Girls/Women Global Education Partnership

Social Responsibility Movies, Women

Girls/Women Global Education Partnership

Hillary Clinton, Ban Ki-moon and UNESCO Director General along with other global business and political leaders launched a new initiative on girls/womens education - the "New Global Partnership for Girls & Women".

United Nations Secretary-General Ban Ki-moon, UNESCO”s Director-General Irina Bokova and United States Secretary of State Hillary Clinton today in Paris underlined the huge benefits societies reap from ensuring that girls and women have access to education.

While attending the launch of UNESCO’s New Global Partnership for Girls and Women’s Education, Ban noted that although education was a right, it was not a reality for too many women and girls. “Too often the cause is discrimination. The new Global Partnership we are launching today focuses on two key points: secondary education and literacy,” he said.

Ban stressed that the High-Level Panel would also today address empowerment and gender equality, and those eh said were critical in a world where girls and women lagged behind men and boys when it came to school, literacy and research.

Meanwhile Irina Bokova recalling the events of earlier this year in Tunis, recalled “the impassionate” call by young women on Facebook, and how “they sparked the massive demonstration” on the 21st January on Tahir Square in Cairo Egypt.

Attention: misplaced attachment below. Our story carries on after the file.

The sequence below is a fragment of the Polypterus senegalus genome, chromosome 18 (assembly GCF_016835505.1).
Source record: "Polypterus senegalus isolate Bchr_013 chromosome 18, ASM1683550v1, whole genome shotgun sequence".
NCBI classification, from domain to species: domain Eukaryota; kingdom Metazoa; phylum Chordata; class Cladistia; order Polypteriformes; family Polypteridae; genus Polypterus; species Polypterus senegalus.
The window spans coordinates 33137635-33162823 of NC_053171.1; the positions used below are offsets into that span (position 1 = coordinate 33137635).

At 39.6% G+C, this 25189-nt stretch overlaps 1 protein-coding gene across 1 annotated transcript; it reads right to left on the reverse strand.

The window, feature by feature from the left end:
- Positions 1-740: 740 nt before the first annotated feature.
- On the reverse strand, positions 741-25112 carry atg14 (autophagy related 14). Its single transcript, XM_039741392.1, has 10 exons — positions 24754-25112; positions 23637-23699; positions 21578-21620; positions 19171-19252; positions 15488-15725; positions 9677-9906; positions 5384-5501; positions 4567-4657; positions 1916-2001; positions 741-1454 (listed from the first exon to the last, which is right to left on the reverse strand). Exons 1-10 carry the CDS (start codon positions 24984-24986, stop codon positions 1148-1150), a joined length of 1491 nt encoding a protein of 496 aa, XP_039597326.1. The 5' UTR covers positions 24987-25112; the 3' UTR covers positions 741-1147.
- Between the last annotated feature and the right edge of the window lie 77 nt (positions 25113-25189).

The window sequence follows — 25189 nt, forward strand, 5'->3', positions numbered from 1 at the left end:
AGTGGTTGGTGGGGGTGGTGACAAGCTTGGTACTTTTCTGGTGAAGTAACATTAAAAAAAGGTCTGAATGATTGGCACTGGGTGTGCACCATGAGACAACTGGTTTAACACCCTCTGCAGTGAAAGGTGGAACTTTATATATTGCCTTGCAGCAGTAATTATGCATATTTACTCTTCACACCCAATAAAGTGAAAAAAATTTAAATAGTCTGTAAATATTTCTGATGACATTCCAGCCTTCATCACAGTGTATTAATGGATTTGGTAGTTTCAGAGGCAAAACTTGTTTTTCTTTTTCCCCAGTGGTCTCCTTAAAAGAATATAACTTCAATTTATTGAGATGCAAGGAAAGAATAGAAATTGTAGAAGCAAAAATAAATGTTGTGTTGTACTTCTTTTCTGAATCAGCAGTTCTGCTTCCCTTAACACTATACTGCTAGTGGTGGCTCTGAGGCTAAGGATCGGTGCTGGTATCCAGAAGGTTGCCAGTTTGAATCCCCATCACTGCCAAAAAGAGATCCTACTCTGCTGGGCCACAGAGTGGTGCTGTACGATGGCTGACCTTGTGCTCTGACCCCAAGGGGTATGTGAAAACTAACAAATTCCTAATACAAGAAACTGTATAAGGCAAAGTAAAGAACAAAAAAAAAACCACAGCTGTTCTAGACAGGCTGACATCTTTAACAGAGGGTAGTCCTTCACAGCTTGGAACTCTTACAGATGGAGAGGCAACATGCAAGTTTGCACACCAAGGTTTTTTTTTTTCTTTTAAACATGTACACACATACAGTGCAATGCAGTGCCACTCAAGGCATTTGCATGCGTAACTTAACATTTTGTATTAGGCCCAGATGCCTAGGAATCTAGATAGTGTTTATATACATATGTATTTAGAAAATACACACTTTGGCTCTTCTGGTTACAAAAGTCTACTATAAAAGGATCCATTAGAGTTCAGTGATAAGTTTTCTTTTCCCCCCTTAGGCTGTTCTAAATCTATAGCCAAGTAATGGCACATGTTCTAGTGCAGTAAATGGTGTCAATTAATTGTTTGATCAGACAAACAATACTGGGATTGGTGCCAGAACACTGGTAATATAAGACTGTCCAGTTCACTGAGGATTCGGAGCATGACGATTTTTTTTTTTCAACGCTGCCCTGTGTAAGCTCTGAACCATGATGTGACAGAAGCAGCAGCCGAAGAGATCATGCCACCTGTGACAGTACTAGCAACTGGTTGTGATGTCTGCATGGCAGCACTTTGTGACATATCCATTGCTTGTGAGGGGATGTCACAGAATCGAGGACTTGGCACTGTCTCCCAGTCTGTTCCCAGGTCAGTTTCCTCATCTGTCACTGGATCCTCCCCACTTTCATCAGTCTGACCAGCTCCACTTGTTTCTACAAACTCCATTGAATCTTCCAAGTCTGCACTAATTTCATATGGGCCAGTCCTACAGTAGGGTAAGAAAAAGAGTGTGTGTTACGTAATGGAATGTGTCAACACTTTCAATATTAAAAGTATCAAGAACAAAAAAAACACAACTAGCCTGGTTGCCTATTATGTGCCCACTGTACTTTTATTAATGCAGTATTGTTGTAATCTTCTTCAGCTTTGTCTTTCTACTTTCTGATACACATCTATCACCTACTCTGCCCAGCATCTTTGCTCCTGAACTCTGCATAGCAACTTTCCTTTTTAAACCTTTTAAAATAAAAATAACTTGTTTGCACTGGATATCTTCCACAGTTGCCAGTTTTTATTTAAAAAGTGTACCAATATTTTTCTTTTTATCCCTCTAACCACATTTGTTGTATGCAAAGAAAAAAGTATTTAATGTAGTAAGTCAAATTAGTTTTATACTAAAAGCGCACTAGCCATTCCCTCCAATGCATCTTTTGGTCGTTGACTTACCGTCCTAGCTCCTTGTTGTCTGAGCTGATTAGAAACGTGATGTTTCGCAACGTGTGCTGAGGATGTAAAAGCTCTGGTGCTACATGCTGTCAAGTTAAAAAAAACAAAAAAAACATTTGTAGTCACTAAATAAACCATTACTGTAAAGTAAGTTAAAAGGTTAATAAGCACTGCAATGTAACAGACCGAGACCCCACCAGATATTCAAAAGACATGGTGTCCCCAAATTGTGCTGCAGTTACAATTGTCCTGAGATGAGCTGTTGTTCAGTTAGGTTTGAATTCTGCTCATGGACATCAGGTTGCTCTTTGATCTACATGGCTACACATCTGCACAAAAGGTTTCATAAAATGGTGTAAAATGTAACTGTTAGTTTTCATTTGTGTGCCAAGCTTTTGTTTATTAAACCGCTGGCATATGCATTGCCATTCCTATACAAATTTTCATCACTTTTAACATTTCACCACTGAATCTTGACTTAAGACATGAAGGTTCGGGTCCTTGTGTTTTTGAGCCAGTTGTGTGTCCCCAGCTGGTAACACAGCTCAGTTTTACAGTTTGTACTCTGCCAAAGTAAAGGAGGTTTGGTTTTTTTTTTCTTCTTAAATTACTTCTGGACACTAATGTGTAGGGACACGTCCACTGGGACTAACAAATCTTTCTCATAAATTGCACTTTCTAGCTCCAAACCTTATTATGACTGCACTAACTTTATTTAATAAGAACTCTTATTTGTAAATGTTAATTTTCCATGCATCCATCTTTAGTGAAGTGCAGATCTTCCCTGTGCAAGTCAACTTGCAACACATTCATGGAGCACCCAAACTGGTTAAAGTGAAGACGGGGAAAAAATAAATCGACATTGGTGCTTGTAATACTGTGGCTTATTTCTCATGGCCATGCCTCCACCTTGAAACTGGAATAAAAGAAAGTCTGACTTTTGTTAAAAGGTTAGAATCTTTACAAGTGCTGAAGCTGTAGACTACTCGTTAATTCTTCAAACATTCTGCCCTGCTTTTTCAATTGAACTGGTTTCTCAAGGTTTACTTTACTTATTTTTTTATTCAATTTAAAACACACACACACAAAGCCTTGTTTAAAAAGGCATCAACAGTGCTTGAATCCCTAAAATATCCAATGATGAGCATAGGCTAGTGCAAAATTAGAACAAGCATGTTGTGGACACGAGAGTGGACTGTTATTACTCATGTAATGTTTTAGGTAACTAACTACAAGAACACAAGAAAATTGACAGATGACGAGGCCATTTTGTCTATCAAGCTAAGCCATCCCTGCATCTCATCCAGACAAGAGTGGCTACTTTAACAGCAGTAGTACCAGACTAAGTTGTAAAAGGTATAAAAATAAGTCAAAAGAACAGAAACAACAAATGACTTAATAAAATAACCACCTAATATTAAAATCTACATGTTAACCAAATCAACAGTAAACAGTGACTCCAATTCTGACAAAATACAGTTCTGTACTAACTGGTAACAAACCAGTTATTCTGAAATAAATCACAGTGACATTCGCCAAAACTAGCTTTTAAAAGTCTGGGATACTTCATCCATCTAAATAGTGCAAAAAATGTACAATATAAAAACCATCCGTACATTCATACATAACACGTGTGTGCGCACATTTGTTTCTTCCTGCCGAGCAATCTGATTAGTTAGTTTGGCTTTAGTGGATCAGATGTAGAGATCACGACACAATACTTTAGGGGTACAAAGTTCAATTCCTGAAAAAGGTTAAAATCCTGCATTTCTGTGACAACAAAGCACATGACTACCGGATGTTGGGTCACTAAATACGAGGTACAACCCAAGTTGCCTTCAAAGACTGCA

“Women have spear headed this change. This shows the power of aspirations for human rights and dignity to move history. There are no immovable barriers to gender equality and education for all. Young girls and women are changing the world. We must support them.” Bokova said

Also present at the event, Hillary Clinton noted that no society could achieve its full potential “when half the population is denied the opportunity to achieve theirs”.

According to UNESCO, there are an estimated 39 million girls of lower secondary school age across the world not enrolled in either primary or secondary school. Two thirds of the world’s 796 million illiterate adults are women, and only about a third of countries have achieved gender parity in secondary school enrolment.

The partnership, whose theme is “Better Life, Better Future,” focuses on reaching illiterate or semi-literate adolescent girls and scaling up women’s literacy programmes through partnerships with corporate giants such as Nokia, Procter and Gamble, GEMS Education, Microsoft, Apple and the Packard Foundation. Some of the projects have already started in Africa and Asia.

UNESCO also inaugurated a High-Level Panel on Women’s Empowerment and Gender Equality to step up global advocacy and work as a “global conscience” for gender equality, with a specific focus on education.


Language: English

Year of Production: 2011

Length: 3 mins

Country: United Nations


  • Muhamed Sacirbey UNTV-UNESCO


  • Susan Sacirbey